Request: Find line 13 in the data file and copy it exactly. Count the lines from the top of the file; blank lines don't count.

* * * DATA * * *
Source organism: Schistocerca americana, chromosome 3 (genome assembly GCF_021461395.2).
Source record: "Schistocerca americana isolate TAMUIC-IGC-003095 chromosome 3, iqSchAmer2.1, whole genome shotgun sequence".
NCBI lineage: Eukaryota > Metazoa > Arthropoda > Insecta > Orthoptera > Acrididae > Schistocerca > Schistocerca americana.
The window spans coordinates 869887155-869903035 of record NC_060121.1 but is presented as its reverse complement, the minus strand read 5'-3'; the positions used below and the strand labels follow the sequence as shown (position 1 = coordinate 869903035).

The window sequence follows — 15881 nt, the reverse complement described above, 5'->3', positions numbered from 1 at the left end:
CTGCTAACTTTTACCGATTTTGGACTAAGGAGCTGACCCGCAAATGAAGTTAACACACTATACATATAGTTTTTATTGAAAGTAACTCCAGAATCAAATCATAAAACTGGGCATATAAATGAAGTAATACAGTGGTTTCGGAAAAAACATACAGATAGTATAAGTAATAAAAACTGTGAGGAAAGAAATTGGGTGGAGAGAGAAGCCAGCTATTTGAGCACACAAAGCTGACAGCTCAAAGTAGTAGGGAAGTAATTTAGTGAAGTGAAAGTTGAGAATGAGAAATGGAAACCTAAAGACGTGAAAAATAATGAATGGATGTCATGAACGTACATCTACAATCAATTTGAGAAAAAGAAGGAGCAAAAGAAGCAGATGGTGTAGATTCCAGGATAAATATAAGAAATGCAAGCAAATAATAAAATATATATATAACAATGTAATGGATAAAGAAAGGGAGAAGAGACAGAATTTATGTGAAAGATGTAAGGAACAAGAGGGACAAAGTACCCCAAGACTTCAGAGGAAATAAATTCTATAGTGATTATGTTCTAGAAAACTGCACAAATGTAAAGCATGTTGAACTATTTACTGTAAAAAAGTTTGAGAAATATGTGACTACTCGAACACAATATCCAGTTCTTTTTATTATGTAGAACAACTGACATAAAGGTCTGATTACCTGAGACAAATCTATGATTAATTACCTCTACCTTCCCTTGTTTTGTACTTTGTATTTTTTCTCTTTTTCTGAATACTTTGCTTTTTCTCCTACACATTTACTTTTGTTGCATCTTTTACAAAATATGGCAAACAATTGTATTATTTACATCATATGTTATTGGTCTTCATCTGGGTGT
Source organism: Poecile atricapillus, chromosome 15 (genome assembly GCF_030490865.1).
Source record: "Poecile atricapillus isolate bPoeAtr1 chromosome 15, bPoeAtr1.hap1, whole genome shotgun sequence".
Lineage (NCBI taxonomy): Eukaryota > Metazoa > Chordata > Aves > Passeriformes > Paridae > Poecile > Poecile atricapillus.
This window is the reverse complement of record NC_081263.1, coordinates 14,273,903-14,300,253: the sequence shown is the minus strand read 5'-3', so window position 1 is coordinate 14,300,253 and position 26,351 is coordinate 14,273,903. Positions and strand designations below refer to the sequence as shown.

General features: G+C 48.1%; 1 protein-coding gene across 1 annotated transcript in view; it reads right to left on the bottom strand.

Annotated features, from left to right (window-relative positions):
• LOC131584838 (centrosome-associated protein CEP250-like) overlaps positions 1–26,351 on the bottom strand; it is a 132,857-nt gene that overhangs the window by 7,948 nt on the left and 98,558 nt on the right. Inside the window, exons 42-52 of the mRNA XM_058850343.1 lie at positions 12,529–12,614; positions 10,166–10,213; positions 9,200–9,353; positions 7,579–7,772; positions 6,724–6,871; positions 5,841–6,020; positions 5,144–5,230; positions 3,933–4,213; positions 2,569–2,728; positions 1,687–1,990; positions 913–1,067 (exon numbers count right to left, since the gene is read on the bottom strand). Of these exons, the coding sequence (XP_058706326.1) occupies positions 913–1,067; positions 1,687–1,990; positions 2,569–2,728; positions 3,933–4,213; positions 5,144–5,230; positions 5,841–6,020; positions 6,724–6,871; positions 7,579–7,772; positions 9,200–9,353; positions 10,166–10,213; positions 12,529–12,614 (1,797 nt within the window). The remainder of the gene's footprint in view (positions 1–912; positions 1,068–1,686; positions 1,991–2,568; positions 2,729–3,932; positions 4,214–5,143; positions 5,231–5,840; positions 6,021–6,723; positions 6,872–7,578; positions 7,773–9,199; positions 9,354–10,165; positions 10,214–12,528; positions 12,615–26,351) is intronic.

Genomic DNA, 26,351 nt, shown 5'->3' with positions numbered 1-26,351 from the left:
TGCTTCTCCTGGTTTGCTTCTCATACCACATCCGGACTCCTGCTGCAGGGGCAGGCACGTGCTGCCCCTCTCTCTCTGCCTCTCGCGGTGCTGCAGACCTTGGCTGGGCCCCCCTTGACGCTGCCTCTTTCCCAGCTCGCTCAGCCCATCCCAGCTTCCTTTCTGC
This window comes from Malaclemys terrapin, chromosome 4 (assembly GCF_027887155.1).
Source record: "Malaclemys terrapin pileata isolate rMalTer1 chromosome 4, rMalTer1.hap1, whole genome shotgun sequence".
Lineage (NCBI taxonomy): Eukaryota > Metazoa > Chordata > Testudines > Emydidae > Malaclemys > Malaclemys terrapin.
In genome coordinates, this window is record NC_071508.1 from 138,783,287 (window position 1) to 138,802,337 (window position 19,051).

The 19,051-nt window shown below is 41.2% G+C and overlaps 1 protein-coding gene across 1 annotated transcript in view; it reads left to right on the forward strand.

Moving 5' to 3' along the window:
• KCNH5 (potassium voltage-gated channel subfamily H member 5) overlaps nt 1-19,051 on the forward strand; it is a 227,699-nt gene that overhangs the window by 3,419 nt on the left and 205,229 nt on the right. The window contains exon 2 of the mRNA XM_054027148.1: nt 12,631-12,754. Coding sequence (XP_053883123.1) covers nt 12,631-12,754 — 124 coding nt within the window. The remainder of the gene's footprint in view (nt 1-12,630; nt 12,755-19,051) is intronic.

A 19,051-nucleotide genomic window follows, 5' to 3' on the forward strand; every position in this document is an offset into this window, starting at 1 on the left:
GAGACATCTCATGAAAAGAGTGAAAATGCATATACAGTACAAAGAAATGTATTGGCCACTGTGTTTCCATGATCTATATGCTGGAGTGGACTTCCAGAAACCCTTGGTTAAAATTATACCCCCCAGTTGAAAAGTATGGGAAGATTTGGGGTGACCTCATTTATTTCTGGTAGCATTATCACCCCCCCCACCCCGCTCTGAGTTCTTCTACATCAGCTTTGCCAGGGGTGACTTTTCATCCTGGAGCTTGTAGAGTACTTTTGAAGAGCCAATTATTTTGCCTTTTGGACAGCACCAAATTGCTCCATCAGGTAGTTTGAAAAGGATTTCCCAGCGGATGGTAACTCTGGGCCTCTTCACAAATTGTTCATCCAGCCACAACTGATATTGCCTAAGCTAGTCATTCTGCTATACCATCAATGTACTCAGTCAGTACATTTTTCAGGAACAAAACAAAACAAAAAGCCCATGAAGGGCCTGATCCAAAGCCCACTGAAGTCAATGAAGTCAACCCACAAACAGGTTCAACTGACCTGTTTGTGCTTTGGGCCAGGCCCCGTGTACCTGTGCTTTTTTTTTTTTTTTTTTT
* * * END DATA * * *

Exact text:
• LOC131584838 (centrosome-associated protein CEP250-like) overlaps positions 1–26,351 on the bottom strand; it is a 132,857-nt gene that overhangs the window by 7,948 nt on the left and 98,558 nt on the right. Inside the window, exons 42-52 of the mRNA XM_058850343.1 lie at positions 12,529–12,614; positions 10,166–10,213; positions 9,200–9,353; positions 7,579–7,772; positions 6,724–6,871; positions 5,841–6,020; positions 5,144–5,230; positions 3,933–4,213; positions 2,569–2,728; positions 1,687–1,990; positions 913–1,067 (exon numbers count right to left, since the gene is read on the bottom strand). Of these exons, the coding sequence (XP_058706326.1) occupies positions 913–1,067; positions 1,687–1,990; positions 2,569–2,728; positions 3,933–4,213; positions 5,144–5,230; positions 5,841–6,020; positions 6,724–6,871; positions 7,579–7,772; positions 9,200–9,353; positions 10,166–10,213; positions 12,529–12,614 (1,797 nt within the window). The remainder of the gene's footprint in view (positions 1–912; positions 1,068–1,686; positions 1,991–2,568; positions 2,729–3,932; positions 4,214–5,143; positions 5,231–5,840; positions 6,021–6,723; positions 6,872–7,578; positions 7,773–9,199; positions 9,354–10,165; positions 10,214–12,528; positions 12,615–26,351) is intronic.